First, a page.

The detectorists have a sort open day in one episode. They have a variety of artefacts on display, one being a table full of ring-pulls. Needless to say this is a stunningly unsuccessful event about which even the emptiness of the hall looks a bit embarrassed.
But heroically they refuse to give in. There they are the next day, waving their detectors over ground that is unlikely to oblige with a coin-hoard of staggering proportions or beautiful object lost sometime in antiquity. There will, of course, be ring-pulls. Even better ones perhaps, for their next open day. There is the allure that one day they will find something that brings them fame and fortune, and in between there are the usual complications of love and betrayal, and life going about it's daily business in a sometimes interestingly absurd way.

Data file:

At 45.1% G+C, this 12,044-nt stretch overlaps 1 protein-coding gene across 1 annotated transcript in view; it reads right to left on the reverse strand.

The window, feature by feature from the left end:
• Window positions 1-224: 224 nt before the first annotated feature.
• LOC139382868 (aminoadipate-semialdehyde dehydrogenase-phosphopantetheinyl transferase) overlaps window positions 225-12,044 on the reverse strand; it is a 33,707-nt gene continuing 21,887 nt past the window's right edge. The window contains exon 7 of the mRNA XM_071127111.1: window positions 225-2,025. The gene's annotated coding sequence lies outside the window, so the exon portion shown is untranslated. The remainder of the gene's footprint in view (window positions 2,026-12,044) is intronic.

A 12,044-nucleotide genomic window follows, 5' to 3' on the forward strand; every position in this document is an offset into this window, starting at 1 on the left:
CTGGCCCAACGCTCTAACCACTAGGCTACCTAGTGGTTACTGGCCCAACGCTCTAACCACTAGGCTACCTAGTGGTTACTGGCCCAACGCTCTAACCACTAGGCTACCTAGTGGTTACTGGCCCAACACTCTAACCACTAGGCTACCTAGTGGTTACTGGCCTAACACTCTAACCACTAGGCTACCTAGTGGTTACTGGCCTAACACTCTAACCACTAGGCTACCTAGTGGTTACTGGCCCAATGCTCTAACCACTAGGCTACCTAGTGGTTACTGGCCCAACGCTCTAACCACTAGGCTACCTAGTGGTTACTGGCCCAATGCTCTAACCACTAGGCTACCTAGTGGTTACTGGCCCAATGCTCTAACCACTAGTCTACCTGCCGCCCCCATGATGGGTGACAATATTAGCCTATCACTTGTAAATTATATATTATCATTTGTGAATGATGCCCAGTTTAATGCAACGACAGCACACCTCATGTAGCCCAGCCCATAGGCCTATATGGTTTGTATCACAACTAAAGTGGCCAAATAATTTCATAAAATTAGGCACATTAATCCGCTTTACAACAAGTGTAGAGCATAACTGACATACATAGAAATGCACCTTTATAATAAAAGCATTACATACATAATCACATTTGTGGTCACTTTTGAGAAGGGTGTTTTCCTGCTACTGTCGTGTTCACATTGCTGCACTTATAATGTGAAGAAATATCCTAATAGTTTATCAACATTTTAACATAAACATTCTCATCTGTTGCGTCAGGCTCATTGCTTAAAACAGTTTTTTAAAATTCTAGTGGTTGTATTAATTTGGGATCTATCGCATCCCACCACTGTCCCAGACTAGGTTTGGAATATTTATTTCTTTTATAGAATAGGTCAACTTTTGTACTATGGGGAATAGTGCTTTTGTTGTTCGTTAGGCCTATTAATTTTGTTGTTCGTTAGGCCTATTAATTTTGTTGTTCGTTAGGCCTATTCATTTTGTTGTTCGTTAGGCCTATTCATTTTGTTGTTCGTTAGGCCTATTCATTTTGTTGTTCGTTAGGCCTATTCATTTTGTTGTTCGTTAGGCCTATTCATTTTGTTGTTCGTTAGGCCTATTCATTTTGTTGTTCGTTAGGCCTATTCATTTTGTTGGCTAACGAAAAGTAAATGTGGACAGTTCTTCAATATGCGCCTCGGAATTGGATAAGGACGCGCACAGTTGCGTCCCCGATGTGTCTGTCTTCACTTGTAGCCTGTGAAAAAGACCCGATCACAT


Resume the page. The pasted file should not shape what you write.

I don't expect detectorists spend all that much time thinking about fame and fortune, certainly poets don't, it's hard enough just keeping things rolling forward in a more or less convincing way. The odd publication here or there, an occasional reading, and a sense that you are doing something that rises, albeit in meagre fashion, above the dead weight of existence.
These days I think of life as a process, something you can ignore, but to be really alive you must participate in, and in some way direct. I think of poetry as a way of expressing the process, taking the world apart and reassembling it so that it says something you hope means something, and hopefully leaves people with the feeling they have shared the experience with you. It certainly demands effort and awareness, and it might even entail a certain amount of progress, and, of course, the occasional ring pull. I expect this is the delusion of hope, but it's enough isn't it.